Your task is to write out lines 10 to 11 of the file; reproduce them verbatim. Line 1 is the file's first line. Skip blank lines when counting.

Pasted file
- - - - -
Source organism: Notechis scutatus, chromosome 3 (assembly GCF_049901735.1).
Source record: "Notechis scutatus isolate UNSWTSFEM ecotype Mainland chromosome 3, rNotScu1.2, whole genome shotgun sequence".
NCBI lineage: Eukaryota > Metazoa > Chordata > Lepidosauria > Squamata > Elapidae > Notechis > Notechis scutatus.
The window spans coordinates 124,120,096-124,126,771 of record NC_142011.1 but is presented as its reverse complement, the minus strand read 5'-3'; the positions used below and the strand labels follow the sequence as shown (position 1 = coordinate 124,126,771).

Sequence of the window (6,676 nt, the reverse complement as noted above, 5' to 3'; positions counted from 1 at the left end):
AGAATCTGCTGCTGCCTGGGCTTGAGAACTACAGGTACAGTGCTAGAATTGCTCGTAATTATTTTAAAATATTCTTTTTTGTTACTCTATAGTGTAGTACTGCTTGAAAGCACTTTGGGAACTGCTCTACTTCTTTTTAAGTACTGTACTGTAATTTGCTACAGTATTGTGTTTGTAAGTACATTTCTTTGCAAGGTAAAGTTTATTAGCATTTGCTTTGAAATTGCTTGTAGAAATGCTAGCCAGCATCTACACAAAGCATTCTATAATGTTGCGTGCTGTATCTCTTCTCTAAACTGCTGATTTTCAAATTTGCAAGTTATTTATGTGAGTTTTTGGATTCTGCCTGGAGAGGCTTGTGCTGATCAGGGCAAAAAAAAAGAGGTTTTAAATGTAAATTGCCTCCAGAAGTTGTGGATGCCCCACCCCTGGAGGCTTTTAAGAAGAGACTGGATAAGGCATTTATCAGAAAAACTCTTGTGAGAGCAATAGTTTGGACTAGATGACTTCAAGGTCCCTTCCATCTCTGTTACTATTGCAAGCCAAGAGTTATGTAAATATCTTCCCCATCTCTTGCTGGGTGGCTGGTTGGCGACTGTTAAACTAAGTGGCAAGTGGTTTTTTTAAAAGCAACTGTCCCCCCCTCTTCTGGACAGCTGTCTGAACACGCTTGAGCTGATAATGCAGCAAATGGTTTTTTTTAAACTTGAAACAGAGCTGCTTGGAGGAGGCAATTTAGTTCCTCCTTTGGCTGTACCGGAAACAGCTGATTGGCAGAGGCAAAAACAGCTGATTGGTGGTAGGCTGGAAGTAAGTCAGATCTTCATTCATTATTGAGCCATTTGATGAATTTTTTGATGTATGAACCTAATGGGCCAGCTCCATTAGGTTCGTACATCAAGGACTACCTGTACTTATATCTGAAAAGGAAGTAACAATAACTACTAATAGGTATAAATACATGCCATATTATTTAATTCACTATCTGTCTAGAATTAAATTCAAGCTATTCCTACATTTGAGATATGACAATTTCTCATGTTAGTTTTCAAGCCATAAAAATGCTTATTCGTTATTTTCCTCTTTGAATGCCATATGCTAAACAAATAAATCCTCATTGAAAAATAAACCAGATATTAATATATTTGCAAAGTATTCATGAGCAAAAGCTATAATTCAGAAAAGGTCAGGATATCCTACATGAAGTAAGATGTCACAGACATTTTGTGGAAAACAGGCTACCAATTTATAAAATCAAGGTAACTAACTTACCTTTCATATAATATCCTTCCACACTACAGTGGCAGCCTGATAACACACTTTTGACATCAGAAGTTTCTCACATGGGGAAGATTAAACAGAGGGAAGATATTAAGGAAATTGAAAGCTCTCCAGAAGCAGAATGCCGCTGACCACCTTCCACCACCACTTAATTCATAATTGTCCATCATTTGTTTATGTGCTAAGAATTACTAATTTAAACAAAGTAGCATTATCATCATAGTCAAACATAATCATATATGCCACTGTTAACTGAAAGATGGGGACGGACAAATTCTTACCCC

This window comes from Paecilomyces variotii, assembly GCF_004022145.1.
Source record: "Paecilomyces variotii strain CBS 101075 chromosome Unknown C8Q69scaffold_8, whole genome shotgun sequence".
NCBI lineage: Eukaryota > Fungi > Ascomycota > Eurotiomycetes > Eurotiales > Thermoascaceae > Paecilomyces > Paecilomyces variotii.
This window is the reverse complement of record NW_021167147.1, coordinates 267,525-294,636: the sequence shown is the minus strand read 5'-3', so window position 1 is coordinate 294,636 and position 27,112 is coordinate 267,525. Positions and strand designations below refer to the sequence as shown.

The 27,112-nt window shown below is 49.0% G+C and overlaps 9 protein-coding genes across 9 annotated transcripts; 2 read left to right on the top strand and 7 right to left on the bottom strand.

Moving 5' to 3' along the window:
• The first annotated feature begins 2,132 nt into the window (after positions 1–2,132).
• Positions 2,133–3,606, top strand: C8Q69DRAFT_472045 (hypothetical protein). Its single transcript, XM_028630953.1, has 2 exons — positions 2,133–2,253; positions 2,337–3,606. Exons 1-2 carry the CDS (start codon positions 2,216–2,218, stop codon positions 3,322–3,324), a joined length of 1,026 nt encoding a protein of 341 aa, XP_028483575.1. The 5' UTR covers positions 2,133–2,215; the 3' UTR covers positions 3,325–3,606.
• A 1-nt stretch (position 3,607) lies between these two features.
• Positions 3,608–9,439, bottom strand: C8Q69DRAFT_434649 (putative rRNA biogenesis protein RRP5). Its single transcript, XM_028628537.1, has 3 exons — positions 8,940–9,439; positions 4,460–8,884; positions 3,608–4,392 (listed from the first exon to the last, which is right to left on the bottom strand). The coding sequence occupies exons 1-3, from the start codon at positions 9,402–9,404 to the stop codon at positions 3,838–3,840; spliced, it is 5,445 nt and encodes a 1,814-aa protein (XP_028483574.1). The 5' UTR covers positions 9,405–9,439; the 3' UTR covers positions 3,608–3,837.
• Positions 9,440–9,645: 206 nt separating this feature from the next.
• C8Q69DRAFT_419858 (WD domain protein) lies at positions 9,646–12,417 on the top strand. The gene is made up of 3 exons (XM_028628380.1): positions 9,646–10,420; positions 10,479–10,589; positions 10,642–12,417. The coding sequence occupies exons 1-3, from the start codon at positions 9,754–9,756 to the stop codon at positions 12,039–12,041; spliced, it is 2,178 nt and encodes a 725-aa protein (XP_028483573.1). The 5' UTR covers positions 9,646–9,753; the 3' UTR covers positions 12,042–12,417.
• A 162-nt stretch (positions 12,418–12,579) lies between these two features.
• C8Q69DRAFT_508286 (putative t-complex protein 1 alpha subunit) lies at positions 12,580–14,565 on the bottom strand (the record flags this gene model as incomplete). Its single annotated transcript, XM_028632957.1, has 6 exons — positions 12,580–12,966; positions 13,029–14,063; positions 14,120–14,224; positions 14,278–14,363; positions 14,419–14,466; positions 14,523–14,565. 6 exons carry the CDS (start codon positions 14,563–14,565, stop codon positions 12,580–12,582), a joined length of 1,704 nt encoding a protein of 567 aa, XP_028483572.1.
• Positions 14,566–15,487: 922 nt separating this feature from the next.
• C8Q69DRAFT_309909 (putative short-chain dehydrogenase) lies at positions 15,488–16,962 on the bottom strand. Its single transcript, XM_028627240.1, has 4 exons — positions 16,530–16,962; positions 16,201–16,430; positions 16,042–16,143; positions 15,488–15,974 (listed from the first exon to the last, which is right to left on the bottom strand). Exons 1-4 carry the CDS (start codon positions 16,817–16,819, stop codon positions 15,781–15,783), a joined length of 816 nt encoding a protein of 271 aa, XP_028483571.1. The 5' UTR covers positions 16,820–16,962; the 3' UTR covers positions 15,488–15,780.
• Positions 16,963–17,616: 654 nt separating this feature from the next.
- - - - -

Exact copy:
This window is the reverse complement of record NW_021167147.1, coordinates 267,525-294,636: the sequence shown is the minus strand read 5'-3', so window position 1 is coordinate 294,636 and position 27,112 is coordinate 267,525. Positions and strand designations below refer to the sequence as shown.

The 27,112-nt window shown below is 49.0% G+C and overlaps 9 protein-coding genes across 9 annotated transcripts; 2 read left to right on the top strand and 7 right to left on the bottom strand.